It’s a bright sunny Friday morning around 10 o’clock. Muhammad Rabilu is weeding his maize field, using a small knife to help him uproot unwanted plants.
Mr. Rabilu lives in the Ungogo local government area of Kano State in Nigeria. He started farming about 15 years ago in order to support his family with food and income. Because maize seed is expensive, Mr. Rabilu says that every year during harvest, he selects and keeps some cobs as seed for planting the next season.
Although he always plants recycled maize seed, plants in his farm look amazingly green and healthy. He says, “I learned how to grow maize and select seed for planting in the next season from my parents.”
After selecting seed, Mr. Rabilu says he makes sure to adequately dry it in the sun without shredding the seed from the cob. Then he stores the seed in places that are free from moisture and pest infestation so that during planting, he achieves a high rate of germination.
He says that seed selection is an important activity and that he performs it with due diligence and care every season.
He explains: “I take this activity seriously because it determines the quality and quantity of maize I produce and harvest in the next growing season. The income and profits I get from selling maize also depend on this seed selection activity because poor quality seed cannot give a farmer a good harvest.”
But when Mr. Rabilu recycles maize seed over a number of years, the quality and germination rate dwindles. When he notices a reduction in yield and quality, he either asks fellow maize farmers to give him some seed or buys seed from agro-input dealers.
He explains: “I then decide to buy maize seed from agro-input dealers based on the quality of yield I see on the fields of my neighbours. I usually ask them where they bought their seed so that I can buy from the same shop.”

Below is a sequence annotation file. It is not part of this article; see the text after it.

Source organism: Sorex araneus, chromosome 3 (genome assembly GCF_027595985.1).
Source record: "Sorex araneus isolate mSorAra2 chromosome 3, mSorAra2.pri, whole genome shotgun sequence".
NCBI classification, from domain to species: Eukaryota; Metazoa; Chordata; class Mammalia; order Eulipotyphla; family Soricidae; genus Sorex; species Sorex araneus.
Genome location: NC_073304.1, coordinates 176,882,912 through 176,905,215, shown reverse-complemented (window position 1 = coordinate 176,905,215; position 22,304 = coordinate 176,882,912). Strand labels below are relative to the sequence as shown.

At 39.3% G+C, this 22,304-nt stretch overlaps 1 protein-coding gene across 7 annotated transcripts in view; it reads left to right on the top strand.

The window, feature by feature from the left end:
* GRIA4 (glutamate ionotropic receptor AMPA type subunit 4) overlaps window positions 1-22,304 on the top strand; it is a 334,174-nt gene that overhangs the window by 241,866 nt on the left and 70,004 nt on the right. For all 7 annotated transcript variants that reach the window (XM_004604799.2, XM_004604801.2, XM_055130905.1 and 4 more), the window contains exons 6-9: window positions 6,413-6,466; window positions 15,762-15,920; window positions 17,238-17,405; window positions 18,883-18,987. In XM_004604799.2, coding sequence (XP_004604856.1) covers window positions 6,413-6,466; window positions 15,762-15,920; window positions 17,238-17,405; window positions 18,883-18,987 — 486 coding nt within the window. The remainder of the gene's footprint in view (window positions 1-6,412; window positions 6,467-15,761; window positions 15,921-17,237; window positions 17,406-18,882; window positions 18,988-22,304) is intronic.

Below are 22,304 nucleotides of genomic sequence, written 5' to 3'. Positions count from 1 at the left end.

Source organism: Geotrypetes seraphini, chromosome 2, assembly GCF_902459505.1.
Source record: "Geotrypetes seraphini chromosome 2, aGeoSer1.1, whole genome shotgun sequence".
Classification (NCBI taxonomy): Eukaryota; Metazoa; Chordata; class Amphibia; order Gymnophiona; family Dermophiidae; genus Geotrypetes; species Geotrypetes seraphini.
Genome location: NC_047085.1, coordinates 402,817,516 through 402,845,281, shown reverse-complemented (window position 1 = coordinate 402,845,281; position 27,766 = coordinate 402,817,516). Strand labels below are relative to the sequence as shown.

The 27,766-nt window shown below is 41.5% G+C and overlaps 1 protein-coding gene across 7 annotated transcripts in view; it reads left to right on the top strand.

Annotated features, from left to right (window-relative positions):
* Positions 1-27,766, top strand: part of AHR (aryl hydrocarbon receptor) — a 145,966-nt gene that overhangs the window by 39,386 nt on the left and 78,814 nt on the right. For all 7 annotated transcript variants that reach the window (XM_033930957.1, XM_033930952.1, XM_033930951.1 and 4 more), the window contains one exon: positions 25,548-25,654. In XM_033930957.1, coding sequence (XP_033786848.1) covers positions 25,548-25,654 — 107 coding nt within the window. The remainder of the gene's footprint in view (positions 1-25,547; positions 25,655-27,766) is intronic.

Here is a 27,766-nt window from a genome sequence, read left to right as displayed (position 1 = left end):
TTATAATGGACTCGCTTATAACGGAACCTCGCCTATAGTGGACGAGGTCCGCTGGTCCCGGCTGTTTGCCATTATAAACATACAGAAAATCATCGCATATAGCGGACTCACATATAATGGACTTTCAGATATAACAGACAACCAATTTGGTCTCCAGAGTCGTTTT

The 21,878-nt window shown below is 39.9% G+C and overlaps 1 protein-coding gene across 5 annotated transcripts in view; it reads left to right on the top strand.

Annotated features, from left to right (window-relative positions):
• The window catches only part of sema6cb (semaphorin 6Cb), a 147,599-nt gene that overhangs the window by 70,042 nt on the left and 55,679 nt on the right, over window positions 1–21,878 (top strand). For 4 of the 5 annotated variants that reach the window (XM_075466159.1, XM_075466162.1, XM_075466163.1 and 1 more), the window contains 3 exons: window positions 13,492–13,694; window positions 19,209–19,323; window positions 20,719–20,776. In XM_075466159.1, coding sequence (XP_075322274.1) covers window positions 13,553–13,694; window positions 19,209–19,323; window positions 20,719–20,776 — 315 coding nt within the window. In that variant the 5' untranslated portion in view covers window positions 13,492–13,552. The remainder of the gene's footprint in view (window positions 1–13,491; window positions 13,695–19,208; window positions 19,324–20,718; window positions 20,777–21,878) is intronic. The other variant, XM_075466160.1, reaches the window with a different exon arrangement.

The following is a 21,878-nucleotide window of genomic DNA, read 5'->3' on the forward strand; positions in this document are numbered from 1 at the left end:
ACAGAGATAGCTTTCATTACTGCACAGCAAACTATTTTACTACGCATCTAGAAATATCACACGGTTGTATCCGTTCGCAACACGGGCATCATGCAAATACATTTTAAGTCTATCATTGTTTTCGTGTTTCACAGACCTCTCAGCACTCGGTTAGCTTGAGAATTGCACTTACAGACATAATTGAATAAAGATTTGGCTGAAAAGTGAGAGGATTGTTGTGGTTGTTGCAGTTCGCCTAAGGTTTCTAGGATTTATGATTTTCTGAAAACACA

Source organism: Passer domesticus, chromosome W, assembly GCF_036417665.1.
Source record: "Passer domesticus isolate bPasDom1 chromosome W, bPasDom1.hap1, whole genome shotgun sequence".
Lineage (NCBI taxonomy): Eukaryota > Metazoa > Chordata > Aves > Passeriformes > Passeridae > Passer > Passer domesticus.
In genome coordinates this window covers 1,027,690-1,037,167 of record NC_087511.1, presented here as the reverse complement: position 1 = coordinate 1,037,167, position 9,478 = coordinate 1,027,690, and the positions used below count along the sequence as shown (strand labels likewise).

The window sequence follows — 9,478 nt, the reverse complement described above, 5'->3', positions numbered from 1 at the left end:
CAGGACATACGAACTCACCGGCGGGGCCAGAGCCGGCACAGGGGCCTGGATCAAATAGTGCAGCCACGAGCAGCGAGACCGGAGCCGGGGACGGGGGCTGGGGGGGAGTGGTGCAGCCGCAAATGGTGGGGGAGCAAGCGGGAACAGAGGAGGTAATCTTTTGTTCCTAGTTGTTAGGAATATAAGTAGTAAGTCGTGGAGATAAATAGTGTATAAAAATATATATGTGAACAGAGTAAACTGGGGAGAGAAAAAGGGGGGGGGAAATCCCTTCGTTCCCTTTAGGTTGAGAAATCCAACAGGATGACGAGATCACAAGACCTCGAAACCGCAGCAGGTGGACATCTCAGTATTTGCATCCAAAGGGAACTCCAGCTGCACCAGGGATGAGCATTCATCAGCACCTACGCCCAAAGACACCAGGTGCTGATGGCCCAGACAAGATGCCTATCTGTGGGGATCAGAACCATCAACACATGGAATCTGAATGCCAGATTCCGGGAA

Maimuna Monsoor is a small-scale farmer who also lives in the Ungogo local government area of Kano State. Mrs. Monsoor always consults agricultural extension workers when she wants to select seed for recycling. But she also consults the agro-dealer when she intends to buy seed from the shop to ensure that she plants the best maize seed every year.
Like Mr. Rabilu, she only obtains maize seed from other farmers or buys from input sellers when the yield on her farm drops. She says: “I regularly ask questions of an extension agent or agro-input dealer to guide me in decision-making regarding maize seed to plant on my farm.”
She adds: “I consult them because my desire is to always achieve a high quality bumper harvest of maize so that I can make more money. I sell good quality maize at between 3,000 and 5,000 Nigerian Naira (US$7.28 – US$12.15) per bag.”
Abdulhameed Tijjani is the community extension worker at Seeds for Change, a non-governmental organization. Mr. Tijjani explains: “For best agronomic practices on maize farming, it is advisable for farmers to get seed that is certified and is drought-resistant, disease-resistant, and safe for consumption. Fertilizer application is also important to ensure the plant grows well and for high yield.”
Despite the high cost of maize seed in the market, Mr. Rabilu is happy he can still achieve better yields using recycled seed. He says: “Although recycling seed is not the best option in maize farming, I am surviving using seed I select for planting in the next season. I am glad that I am able to support my family using proceeds from maize.”
This resource was supported with the aid of a grant from the German Federal Ministry of Economic Cooperation and Development through Deutsche Gesellschaft für Internationale Zusammenarbeit GmbH (GIZ) and its project “Green Innovation Center for the Agriculture and Food Sector” in Nigeria.
Photo: Muluwek Legese stands in a maize field in Woliso District 1, Tanzania.